New Mexico resident Jim Vogel makes his home north of Santa Fe in the pretty but remote little town of Dixon. His surroundings are not exactly quotidian, but perhaps his rural homeland invokes a patriotism like Thomas Hart Benton's, that famous painter of proletariat America.
Painting the Divine: Images of Mary in the New World features more than 40 paintings and a few sculptures from 17th- and 18th-century Mexico and Peru as well as works from New Mexico.
Hannah Holliday Stewart was born into the upper classes of Birmingham, Alabama, in 1924, but she wasn’t cut out for the life of a Southern belle. From a young age, she was fascinated by the natural world and all its subtle wonders. In a journal entry from her later years, she wrote, “When I was 8 years old I asked my mother what the wind looked like. ..."
Seventeen artists — from Argentina, Brazil, Chile, Colombia, Mexico, Peru, the Navajo Nation, and the United States — are featured in the exhibit: 15 at 516 Arts and one each at the Albuquerque Museum of Art and History and the University of New Mexico Art Museum.
Each year in June, Center, Santa Fe’s hub for photography, hosts Review Santa Fe, a juried portfolio review for international photographers. In advance of the Review Santa Fe Photo Festival, which starts on Thursday, June 26, Center presents its annual show of award-winning photography, The Curve.
Two bodies of work on view at Verve Gallery of Photography deal with the natural world using different photographic techniques and resulting in contrasting imagery.
The exhibition’s focus is the critical role of food in fostering human interactions in social and political spheres through the simple act of sharing a meal.
Ronald Davis: Unidentified Floating Objects, Charlotte Jackson Fine Art, 554 S. Guadalupe St., 505-989-8688; through March
Traditional tribal arts serve as reference points for Tom Morin’s eclectic sculptures. The circular compositions on painted shields of some Native American tribes, many embedded with colors or lines to indicate the four directions, inspired Morin’s Shield series. Morin’s work is made from repurposed materials — specifically, abrasive belts and discs used for sanding and grinding.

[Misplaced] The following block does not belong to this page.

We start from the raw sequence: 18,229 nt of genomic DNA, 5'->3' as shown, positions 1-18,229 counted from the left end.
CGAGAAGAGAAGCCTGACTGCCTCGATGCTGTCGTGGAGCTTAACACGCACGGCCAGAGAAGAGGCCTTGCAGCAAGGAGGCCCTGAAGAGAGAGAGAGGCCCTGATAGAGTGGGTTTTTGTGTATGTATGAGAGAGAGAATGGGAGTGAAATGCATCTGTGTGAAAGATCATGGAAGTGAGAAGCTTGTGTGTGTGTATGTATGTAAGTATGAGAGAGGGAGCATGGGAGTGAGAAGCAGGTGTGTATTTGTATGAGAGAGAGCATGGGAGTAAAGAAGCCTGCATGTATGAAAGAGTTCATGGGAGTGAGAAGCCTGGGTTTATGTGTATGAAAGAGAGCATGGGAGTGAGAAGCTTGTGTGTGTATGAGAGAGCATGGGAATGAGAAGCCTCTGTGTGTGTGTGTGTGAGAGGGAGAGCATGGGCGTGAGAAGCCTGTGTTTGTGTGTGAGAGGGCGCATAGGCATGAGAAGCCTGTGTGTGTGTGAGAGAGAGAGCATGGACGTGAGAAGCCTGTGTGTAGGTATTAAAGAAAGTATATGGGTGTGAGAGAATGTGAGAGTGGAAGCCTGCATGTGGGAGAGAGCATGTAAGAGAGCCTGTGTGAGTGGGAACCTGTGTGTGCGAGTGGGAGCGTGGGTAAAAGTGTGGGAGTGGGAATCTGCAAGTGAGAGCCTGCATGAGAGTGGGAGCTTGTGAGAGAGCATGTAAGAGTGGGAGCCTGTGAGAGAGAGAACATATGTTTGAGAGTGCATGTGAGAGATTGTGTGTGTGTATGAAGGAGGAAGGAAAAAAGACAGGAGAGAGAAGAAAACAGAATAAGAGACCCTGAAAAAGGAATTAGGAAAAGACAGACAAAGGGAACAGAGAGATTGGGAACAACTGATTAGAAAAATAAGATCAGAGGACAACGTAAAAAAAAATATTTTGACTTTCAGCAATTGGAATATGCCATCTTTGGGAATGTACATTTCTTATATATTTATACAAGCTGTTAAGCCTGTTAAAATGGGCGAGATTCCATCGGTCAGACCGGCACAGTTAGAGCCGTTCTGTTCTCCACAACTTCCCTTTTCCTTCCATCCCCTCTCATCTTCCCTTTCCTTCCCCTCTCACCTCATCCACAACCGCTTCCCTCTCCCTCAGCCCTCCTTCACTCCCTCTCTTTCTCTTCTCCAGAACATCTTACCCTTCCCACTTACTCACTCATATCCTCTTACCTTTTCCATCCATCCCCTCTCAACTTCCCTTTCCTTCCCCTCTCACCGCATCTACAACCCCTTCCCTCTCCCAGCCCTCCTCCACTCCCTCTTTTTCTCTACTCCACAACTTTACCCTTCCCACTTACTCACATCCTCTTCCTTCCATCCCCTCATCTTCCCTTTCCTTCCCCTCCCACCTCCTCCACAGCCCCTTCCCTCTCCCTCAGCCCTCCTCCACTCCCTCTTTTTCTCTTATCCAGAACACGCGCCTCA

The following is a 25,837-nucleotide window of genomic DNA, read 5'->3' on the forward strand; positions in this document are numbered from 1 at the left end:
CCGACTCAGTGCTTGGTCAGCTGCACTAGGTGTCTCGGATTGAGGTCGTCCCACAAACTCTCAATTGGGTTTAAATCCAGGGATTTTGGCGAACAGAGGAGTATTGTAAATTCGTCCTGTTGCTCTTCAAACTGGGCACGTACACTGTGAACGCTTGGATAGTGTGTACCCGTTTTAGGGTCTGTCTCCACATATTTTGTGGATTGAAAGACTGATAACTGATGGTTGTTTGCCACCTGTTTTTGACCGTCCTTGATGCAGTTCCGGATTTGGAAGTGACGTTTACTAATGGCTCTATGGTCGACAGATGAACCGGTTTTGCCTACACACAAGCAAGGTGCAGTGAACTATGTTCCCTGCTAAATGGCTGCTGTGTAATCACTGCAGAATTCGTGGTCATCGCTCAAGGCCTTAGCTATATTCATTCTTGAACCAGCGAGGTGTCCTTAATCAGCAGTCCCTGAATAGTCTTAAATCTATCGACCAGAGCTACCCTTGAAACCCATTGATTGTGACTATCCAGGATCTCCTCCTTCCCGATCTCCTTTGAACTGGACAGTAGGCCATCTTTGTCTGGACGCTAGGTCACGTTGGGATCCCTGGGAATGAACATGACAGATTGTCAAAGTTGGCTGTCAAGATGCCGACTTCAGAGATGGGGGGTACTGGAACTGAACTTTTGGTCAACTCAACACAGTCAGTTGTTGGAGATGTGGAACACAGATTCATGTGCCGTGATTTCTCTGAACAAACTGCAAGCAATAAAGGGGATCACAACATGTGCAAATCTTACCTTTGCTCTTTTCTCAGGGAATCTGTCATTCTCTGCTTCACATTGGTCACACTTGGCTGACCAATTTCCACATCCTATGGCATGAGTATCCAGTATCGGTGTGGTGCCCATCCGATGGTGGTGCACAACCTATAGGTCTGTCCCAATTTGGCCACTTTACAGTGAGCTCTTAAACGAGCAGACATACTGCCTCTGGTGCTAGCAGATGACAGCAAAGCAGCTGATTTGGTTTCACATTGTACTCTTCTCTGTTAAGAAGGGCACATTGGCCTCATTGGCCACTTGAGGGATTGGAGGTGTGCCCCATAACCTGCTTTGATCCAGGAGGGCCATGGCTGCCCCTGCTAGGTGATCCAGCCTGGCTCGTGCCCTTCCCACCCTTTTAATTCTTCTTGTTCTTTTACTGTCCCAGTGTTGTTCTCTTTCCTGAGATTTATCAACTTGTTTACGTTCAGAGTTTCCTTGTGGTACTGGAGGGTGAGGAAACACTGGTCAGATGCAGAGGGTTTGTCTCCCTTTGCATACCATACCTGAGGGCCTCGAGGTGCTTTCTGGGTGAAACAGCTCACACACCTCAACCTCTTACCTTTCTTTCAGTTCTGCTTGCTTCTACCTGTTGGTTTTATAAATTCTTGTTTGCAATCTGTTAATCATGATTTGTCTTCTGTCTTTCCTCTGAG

The four gallery spaces on Zane Bennett’s second floor are given over to these artists, and each is shown to good effect. Garcia’s Inside U Abides series greets viewers in the first room. The central image of each of her monoprints is similar — a free-floating coil horizontally spread across the paper, with triangular forms seeming to enter or emerge from the coil at each end — and conveys mood through color changes.
There is nothing pleasant about the work of sculptor Dunham Aurelius, but that is not to say Ruminative Figures is not a worthwhile show. Far from it. Aurelius has elevated grotesquerie to a high art form, relishing in the roughness of shape and material.
As a recipient of 50 works from the Dorothy and Herbert Vogel Collection, the New Mexico Museum of Art is in good company: 2,500 pieces from the collection — early works by Minimalists, post-Minimalists, and Conceptual artists — were divided up and given to institutions throughout the country, with 50 works going to one institution in each of the 50 states.
Alberto Valdés (1918-1998) spent most of his life in Los Angeles after moving from El Paso to the East L.A. neighborhood of Boyle Heights at a young age. Throughout his career he avoided publicly exhibiting or selling his work, which has only caught the public’s attention in the past few years.
Sandia Lewis: A Survey of Her Work, Argos Studio and Santa Fe Etching Club, 1211 Luisa St., 505-988-1814; through Oct. 11
Rex Ray: Colortopia, Turner Carroll Gallery, 725 Canyon Road, 986-9800; through Sept. 29
Changing Hands: Art Without Reservation 3/Contemporary Native North American Art From the Northeast and Southeast, Selected Works, Museum of Contemporary Native Arts, 108 Cathedral Place, 983-1777; through December
The Art of the Transcendental Painters, Addison Rowe Gallery, 229 E. Marcy St., 982-1533; through Sept. 6
Making Places, Center for Contemporary Arts, 1050 Old Pecos Trail, 982-1338; through Sept. 22
Wanxin Zhang: Warriors of Soul, Turner Carroll Gallery, 725 Canyon Road, 986-9800; exhibit through Aug. 18
Cindy Hickok uses free-motion machine embroidery as a medium. Her exquisite art-historical images are very ingenious and mostly amusing. Consider A Monday on the Island of La Grande Jatte, a takeoff on Georges Seurat’s painting A Sunday Afternoon on the Island of
La Grande Jatte. Other works likewise reference famous paintings, including a series of pieces that parody works of culinary subject matter.
Clark Walding’s abstractions speak to a variety of relationships between line, shape, and patterning within textured fields of subtle color that often allude to architectural components, if not an indecipherable coding via the artist’s marks.
Cumulous Skies: The Enduring Modernist Aesthetic in New Mexico, Community Gallery, Santa Fe Community Convention Center,
201 W. Marcy St., 955-6705; through June 7
Interwoven, Santa Fe University of Art and Design’s Fine Arts Gallery, 1600 St. Michael’s Drive, 473-6500; call for days and times; through Sunday, May 19
Flatlanders & Surface Dwellers, 516 ARTS, 516 Central Ave. S.W., Albuquerque, 505-242-1445; through June 1
Carlan Tapp: The China Express, Santa Fe Art Institute, 1600 St. Michael’s Drive, 424-5050; through April 5